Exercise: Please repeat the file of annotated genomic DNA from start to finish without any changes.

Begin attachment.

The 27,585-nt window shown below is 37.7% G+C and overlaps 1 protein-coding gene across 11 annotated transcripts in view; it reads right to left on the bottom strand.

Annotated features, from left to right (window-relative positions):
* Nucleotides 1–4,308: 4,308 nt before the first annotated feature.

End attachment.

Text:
The 27,585-nt window shown below is 37.7% G+C and overlaps 1 protein-coding gene across 11 annotated transcripts in view; it reads right to left on the bottom strand.

Annotated features, from left to right (window-relative positions):
* Nucleotides 1–4,308: 4,308 nt before the first annotated feature.